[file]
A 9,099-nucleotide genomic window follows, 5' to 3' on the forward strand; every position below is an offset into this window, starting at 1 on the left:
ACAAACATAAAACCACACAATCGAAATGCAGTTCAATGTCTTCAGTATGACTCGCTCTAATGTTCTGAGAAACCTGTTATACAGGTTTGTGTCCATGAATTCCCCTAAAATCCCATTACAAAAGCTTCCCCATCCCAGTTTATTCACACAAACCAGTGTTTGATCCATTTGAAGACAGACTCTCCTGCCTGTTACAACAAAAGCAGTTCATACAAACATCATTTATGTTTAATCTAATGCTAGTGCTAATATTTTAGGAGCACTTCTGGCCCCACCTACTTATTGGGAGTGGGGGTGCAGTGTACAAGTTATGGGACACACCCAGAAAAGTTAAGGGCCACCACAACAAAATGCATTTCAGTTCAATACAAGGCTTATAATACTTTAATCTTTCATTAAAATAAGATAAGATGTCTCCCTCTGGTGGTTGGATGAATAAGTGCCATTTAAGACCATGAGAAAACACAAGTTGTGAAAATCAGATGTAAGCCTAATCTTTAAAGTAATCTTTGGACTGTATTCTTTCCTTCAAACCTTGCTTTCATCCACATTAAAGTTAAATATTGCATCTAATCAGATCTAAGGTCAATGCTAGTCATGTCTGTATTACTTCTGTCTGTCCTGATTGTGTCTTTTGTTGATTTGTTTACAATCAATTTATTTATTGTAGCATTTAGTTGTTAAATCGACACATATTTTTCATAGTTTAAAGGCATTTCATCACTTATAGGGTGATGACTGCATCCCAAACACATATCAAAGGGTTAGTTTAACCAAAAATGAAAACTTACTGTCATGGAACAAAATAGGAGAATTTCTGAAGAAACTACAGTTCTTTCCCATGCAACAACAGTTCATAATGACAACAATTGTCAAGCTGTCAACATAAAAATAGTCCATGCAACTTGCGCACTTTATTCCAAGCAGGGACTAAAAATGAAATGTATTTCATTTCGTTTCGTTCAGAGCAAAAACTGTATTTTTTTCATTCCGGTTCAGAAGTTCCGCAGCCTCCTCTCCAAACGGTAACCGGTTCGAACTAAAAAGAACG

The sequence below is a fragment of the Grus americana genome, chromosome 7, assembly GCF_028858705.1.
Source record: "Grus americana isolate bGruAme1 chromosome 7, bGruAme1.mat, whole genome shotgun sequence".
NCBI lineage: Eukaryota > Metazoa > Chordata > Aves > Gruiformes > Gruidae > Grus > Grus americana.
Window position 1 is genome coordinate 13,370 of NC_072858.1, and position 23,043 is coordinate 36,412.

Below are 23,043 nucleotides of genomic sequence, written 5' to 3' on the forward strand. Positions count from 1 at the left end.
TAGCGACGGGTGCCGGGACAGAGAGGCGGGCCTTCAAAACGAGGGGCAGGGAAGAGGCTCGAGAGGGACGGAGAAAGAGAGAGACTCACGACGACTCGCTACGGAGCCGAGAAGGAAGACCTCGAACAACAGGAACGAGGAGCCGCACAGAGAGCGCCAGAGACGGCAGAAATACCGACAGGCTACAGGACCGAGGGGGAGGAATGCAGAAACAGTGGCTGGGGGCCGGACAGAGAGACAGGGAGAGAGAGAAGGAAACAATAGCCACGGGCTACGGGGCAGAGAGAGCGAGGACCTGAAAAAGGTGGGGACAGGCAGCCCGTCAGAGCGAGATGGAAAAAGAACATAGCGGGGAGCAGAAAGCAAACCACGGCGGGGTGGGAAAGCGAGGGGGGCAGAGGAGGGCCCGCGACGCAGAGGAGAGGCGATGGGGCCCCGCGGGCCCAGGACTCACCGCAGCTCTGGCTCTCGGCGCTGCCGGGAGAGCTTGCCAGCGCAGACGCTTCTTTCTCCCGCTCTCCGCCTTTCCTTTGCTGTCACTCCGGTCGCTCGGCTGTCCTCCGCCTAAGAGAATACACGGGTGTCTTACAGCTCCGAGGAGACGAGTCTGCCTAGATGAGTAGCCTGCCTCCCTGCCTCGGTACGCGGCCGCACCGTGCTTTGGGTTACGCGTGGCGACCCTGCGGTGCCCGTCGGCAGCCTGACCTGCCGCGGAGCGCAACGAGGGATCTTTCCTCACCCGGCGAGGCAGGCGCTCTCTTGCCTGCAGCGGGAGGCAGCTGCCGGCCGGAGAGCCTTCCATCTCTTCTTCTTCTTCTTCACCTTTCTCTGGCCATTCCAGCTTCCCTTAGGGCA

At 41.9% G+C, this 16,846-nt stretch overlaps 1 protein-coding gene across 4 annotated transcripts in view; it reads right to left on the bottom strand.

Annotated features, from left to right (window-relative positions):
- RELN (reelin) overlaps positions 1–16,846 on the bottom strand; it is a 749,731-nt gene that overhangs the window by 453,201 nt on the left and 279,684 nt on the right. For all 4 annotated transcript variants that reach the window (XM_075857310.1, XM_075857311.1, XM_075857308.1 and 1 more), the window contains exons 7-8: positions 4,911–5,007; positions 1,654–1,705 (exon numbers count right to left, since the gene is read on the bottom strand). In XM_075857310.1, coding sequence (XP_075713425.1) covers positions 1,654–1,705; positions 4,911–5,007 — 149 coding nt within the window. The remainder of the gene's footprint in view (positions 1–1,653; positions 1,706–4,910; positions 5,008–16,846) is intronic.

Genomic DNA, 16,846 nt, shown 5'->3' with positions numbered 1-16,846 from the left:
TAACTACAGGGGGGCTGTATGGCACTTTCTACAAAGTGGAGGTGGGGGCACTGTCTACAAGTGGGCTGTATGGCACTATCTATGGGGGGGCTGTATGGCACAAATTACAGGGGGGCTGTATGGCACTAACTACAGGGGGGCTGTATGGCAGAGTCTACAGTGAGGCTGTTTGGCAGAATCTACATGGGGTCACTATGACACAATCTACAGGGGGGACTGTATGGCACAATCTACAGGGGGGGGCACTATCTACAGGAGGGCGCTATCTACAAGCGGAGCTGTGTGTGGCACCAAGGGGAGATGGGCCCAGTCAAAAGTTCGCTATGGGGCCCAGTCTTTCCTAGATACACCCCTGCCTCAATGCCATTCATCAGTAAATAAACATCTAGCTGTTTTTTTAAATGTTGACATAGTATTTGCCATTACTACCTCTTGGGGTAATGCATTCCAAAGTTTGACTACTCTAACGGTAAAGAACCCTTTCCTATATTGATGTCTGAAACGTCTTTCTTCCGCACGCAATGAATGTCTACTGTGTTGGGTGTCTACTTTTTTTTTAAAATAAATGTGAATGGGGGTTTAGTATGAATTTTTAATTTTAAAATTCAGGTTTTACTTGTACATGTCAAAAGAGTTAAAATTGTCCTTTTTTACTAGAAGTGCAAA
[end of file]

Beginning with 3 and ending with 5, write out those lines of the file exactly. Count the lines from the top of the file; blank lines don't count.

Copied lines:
The sequence below is a fragment of the Grus americana genome, chromosome 7, assembly GCF_028858705.1.
Source record: "Grus americana isolate bGruAme1 chromosome 7, bGruAme1.mat, whole genome shotgun sequence".
NCBI lineage: Eukaryota > Metazoa > Chordata > Aves > Gruiformes > Gruidae > Grus > Grus americana.